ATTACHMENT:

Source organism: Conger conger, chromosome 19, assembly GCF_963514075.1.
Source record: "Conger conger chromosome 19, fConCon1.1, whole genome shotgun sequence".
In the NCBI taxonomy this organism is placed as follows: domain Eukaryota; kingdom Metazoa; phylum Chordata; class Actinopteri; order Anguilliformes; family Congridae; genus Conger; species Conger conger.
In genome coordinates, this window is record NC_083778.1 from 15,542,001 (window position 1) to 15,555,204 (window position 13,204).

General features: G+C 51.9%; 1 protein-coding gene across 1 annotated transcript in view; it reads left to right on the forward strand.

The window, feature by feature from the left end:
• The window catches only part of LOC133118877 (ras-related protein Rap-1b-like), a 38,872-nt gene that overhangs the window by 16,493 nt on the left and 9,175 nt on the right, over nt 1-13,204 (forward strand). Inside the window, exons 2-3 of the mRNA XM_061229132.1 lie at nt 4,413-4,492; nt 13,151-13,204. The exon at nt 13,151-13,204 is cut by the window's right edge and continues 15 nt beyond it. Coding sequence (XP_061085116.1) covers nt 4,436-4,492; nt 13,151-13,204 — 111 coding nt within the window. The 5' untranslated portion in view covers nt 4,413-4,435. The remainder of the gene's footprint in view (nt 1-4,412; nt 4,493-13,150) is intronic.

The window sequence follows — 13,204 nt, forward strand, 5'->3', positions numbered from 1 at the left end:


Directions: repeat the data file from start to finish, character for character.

Source organism: Conger conger, chromosome 19, assembly GCF_963514075.1.
Source record: "Conger conger chromosome 19, fConCon1.1, whole genome shotgun sequence".
In the NCBI taxonomy this organism is placed as follows: domain Eukaryota; kingdom Metazoa; phylum Chordata; class Actinopteri; order Anguilliformes; family Congridae; genus Conger; species Conger conger.
In genome coordinates, this window is record NC_083778.1 from 15,542,001 (window position 1) to 15,555,204 (window position 13,204).

General features: G+C 51.9%; 1 protein-coding gene across 1 annotated transcript in view; it reads left to right on the forward strand.

The window, feature by feature from the left end:
• The window catches only part of LOC133118877 (ras-related protein Rap-1b-like), a 38,872-nt gene that overhangs the window by 16,493 nt on the left and 9,175 nt on the right, over nt 1-13,204 (forward strand). Inside the window, exons 2-3 of the mRNA XM_061229132.1 lie at nt 4,413-4,492; nt 13,151-13,204. The exon at nt 13,151-13,204 is cut by the window's right edge and continues 15 nt beyond it. Coding sequence (XP_061085116.1) covers nt 4,436-4,492; nt 13,151-13,204 — 111 coding nt within the window. The 5' untranslated portion in view covers nt 4,413-4,435. The remainder of the gene's footprint in view (nt 1-4,412; nt 4,493-13,150) is intronic.

The window sequence follows — 13,204 nt, forward strand, 5'->3', positions numbered from 1 at the left end: